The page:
Paul’s teaching of the law

Notice in Romans 6:14, “For sin will have no dominion over you, since you are not under law but under grace.” Paul uses the term law for the first time in relation to being “slaves to sin.” One view that needs to be eliminated, as Douglas Moos states, “Paul is not stating that Christians have no commandments for which they are responsible, or that ‘under law’ means under the condemnation pronounced by the law and ‘under grace’ means the freedom from condemnation experienced by those who enjoy God’s grace.”[8] After careful reading of context and word study, both views are quickly dispelled. Douglas Moo continues as he states,

“Most likely this refers generally to the fact that believers no longer live under domination of the Mosaic Law. Because Christians stand under the new covenant, the law of the old covenant no longer has direct control over us. The contrast between ‘law’ and ‘grace,’ then, is a salvation-historical contrast: The Mosaic law dominates the old regime from which we have been set free in Christ; grace dominates the new regime inaugurated by Jesus.”[9]

Through Paul’s teaching he makes it known that we are slaves to sin, and his reasoning, that as humans, we would never be or do anything to obtain sanctification without the Holy Spirit. Even strict adherence of the Law. “Paul uses the practice of slavery to illustrate by way of analogy that living under grace, far from encouraging wickedness, actually places a person under obligation to righteousness.”[10] This begins Paul’s discussion of the law. Romans 7:1-6, William Conybeare, author of The Life and Epistle of St. Paul, states,

“The Law has been above said to be the occasion of sin. For when its precepts awaken the conscience to a sense of duty, the sins which before were done in ignorance, are now done in spite of the resistance of conscience. For the carnal nature of the natural man fulfils the evil, which his spiritual nature condemns. Thus a struggle is produced in which the worse part in man triumphs over the better, the law of his flesh over the law of his mind. And man in himself without the help of Christ’s Spirit, must continue the slave of his sinful earthly nature.”[11]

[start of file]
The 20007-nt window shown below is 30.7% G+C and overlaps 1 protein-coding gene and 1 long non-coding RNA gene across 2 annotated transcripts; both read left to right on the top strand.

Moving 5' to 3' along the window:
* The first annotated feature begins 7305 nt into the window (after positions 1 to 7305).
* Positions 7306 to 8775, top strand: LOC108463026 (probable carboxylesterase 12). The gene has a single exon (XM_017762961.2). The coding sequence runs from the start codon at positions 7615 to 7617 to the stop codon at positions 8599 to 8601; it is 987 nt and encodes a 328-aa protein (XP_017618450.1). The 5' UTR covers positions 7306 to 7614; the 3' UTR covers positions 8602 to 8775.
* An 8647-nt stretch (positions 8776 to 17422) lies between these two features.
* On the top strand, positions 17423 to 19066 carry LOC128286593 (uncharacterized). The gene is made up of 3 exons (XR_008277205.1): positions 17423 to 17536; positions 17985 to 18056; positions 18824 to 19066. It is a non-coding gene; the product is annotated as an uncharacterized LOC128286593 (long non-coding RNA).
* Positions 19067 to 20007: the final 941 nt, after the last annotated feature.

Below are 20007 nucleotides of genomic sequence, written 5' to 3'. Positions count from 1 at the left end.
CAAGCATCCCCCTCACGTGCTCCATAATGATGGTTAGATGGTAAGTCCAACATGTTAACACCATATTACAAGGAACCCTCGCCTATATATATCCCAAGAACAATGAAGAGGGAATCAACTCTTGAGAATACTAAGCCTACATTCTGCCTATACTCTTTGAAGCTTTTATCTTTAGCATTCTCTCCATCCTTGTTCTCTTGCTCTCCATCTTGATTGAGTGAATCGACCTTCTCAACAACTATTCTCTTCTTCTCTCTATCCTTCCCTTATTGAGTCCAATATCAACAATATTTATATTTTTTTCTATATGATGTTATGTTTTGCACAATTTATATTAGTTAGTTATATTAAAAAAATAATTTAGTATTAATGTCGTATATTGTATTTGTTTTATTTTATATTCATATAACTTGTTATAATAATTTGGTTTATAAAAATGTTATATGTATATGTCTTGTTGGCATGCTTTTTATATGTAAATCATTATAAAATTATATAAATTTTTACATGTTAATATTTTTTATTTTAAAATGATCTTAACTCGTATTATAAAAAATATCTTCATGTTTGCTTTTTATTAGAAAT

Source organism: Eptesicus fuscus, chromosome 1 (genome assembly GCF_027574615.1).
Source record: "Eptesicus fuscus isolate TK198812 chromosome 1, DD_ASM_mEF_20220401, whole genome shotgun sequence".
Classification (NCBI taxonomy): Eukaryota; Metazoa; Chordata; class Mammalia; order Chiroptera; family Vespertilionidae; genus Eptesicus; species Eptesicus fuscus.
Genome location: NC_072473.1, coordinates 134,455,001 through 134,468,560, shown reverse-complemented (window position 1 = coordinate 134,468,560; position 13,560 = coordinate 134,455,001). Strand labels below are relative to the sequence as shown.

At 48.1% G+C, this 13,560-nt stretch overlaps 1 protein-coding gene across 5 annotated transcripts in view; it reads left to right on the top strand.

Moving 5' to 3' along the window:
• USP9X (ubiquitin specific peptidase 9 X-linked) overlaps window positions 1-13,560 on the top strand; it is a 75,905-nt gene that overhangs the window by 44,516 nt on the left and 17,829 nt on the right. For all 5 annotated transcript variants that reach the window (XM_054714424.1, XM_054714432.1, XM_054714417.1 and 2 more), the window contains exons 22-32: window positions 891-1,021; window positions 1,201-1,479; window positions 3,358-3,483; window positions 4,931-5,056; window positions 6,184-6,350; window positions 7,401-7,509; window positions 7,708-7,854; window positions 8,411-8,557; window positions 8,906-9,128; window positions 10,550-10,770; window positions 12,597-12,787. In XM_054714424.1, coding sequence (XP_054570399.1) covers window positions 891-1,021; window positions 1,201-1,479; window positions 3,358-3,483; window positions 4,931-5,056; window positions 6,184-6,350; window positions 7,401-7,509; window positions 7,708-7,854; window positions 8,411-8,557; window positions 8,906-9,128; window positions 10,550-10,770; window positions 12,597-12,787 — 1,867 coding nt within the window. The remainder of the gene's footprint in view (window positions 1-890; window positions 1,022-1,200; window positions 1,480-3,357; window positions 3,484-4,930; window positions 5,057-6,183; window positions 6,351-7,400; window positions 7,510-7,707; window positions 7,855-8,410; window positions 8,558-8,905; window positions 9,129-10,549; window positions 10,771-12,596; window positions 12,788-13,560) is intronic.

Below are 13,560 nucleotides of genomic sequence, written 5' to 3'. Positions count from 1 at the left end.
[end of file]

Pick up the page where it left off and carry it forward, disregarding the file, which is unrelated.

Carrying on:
Paul goes on to explain in Romans 7, that if there was no knowledge of the law, then there would be no sin and no sin to atone for, but we do know the law and as sinful human beings, we strive to break some of those laws. The example Paul gives us in Romans 7:7-8, “What then shall we say? That the law is sin? By no means! Yet if it had not been for the law, I would not have known sin. For I would not have known what it is to covet if the law had not said, “You shall not covet. But sin, seizing an opportunity through the commandment, produced in me all kinds of covetousness. For apart from the law, sin lies dead.” “Paul discovered that although the commandment was designed to bring life (Lev 18:5; Luke 10:25–28), it turned out to be a sentence to death.”[12] Some may question how a law given to protect a person, lead that person to death. Author Robert Mounce explains it perfectly,

“How did this happen? Sin deceived him (v. 11). The deceptive nature of sin runs throughout Scripture from the account of the fall (Gen 3:13) to the final days of human history (2 Thess 2:9–10).87 Elsewhere Paul counseled us to be aware of the schemes of Satan (2 Cor 2:11). Although defeated by Jesus’ death on the cross, Satan continues his wicked and deceptive plans, trying to subvert the best interests of God’s people. Paul pointed out that Satan’s ploy has been to convert an instrument intended for life (the law) into an instrument of death.”[13]

Therefore, to atone for those broken laws, Christ became the ultimate sacrifice. Now as human beings, we are not bound as slaves to those sins, rather we are bound to Christ through His death. Perhaps a better phrase would be, “’through His slain body.’ The apostle here departs from his usual word ‘died,’ using the more expressive phrase ‘were slain,’ to make it clear that he meant their being ‘crucified with Christ.’”[14]

The transformation of a Christian

Another aspect of a Christian’s relationship to the Holy Spirit, is the Romans 12:1, “I appeal to you therefore, brothers, by the mercies of God, to present your bodies as a living sacrifice, holy and acceptable to God, which is your spiritual worship.” Once Christ died, the Old Testament sacrificial system is no longer acceptable. “But there is still a New Testament sacrificial system. It is not a sacrifice that we give in order to make an atonement, but a sacrifice that we give because an atonement has been made for us. God does not ask us to bring in our livestock and burn it on the altar; he asks us to give ourselves, to put ourselves alive on the altar.”[15] This is not to be taken literally at any time, R. C. Sproul explains this as to sacrifice our life by living a life that is acceptable to God. Living a life that is worthy of the price paid on Calvary.[16] After this short explanation, Paul proceeds to give qualities and characteristics of “presenting ourselves as living sacrifices, and a relationship with the indwelling Holy Spirit.” (Romans 12:9-21)